As you butter the bread for your first grilled cheese, you also absolve yourself. You think of all the times you’ve made compromises, too, even if they were small ones, like getting margaritas with her when you really wanted beer, or ordering sushi instead of Popeyes. These things add up, you think, as you press the first slice of bread onto the pan and feel the heat threaten to burn your hand. You add three slices of cheese—two cheddar and one Swiss—and the other slice of bread, then use the handheld plancha her sister gave you as a housewarming gift to speed up the process.
She joins you in the kitchen now, and you can’t explain your annoyance at this, only that you feel wronged somehow. She opens a cabinet and takes out the last sleeve of saltines, then walks to the fridge and pulls out pasta de guayaba and queso blanco. You watch over your shoulder as she slices the guava and cheese into thin, near-perfect squares and arranges them on the crackers.
Still want saltines for your grilled cheese? she asks just as you flip it over.
I’m good, you say.
But you aren’t, you can’t be, not when you’re like this, insatiable for some part of herself that she keeps on the highest shelf, just out of your reach. So you turn around and look at her, really look at her, and she puts a hand over her mouth as she chews, and even this is a way she hides from you.
Why do you wash your underwear by hand? you ask.
She laughs. That’s a random question, she says.
You shrug. I’m just curious, you say.
She leans against the counter and looks you up and down, then at the grilled cheese in the pan behind you being crushed by the plancha, and you know it is already burning because of the smell. But your attention is here, on her, and you are transfixed. In this moment, you want, more than anything, to be a grain of salt on one of the crackers she’s eating just so she lets you inside.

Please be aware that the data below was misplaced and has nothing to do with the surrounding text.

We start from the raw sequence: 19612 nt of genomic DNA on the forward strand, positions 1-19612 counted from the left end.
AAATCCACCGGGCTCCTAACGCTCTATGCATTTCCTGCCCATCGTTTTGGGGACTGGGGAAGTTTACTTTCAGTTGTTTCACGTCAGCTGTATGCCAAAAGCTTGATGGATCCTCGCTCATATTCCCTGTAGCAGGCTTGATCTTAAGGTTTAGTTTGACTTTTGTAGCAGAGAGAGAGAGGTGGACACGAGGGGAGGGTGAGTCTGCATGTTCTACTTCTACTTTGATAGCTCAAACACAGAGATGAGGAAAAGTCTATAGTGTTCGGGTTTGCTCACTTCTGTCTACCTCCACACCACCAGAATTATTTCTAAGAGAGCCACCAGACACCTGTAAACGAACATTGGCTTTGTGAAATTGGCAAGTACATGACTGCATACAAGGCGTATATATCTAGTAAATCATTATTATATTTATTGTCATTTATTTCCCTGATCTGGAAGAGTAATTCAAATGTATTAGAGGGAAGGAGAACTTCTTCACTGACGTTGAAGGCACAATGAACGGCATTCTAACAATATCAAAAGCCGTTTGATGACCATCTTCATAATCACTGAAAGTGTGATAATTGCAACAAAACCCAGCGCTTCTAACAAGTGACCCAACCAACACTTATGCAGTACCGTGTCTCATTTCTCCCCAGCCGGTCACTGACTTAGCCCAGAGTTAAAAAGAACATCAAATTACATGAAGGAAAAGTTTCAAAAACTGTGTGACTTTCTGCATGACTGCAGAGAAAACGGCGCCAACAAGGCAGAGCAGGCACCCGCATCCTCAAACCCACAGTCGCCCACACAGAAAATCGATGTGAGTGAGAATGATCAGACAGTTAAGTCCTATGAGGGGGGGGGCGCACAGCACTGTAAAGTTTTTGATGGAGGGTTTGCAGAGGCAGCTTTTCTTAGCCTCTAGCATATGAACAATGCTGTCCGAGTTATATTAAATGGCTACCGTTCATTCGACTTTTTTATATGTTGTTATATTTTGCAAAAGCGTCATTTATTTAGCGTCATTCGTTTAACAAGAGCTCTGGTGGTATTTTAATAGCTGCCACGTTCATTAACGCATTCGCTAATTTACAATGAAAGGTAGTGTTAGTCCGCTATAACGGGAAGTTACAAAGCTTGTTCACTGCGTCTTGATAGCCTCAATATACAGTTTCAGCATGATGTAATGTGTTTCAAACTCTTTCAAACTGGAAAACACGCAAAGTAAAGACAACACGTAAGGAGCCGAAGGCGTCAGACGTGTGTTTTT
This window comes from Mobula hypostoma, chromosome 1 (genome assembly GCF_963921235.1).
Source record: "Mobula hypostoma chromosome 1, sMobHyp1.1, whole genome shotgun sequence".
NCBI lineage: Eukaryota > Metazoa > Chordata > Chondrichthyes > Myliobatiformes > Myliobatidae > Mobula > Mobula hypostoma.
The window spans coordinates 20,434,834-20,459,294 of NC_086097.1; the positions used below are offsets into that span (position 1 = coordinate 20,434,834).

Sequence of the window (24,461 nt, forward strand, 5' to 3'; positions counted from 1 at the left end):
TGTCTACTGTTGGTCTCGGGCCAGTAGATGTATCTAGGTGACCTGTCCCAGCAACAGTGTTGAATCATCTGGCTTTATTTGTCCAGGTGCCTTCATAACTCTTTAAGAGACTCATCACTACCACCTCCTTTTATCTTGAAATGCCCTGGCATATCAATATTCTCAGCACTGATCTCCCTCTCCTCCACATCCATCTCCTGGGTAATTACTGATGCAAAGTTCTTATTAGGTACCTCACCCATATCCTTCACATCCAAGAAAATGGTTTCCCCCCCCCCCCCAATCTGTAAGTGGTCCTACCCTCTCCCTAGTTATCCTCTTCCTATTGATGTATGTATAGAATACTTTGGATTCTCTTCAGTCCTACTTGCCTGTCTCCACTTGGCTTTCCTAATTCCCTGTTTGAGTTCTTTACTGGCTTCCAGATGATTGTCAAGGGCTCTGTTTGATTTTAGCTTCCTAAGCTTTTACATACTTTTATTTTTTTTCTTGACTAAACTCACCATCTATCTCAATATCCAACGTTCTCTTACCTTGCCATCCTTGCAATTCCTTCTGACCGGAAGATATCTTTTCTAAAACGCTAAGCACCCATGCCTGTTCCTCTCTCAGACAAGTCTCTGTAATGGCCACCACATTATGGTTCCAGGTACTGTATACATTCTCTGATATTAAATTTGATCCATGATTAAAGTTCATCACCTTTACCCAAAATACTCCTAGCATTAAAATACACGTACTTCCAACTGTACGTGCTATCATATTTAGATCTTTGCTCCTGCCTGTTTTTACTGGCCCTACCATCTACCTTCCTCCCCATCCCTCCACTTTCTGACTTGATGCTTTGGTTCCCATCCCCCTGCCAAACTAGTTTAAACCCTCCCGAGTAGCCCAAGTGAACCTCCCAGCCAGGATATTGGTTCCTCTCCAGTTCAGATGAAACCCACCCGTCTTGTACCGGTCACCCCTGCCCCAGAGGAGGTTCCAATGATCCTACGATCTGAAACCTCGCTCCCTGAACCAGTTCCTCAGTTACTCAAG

It’s just how my abuela used to do it, she says finally, and you remember your own abuela’s hands, each raised vein like a crease in wrinkled sheets, each joint ballooning with arthritis.
At what age do our hands stop looking like our hands? you wonder. You wonder what yours will look like a decade from now. What hers will look like. You remember that one of the first things you loved about her was how much she used her hands when she talked to you about something she loved, how sometimes her rings would fly off her fingers from all the excitement.
You soften now, turn around to shut off the stove. You throw the blackened grilled cheese away and she takes the pan from you, begins to scrub it with a Brillo pad so you can start over. You’re tempted to hug her from behind, or touch her ass, or ask for a quickie. But instead, you walk over to the living room and sit where she sat, her phone still on the couch cushion. You think to check her notifications but decide you don’t need to, at least not right now.
Gabriella Navas is a Puerto Rican writer hailing from Jersey City, NJ. Her work has previously appeared in Little Patuxent Review, [PANK], and AERIE. Gabriella is currently pursuing her MFA in Fiction at The Ohio State University. She is easily distracted, frequently smitten, and always willing to talk about the healing powers of Chavela Vargas’s discography.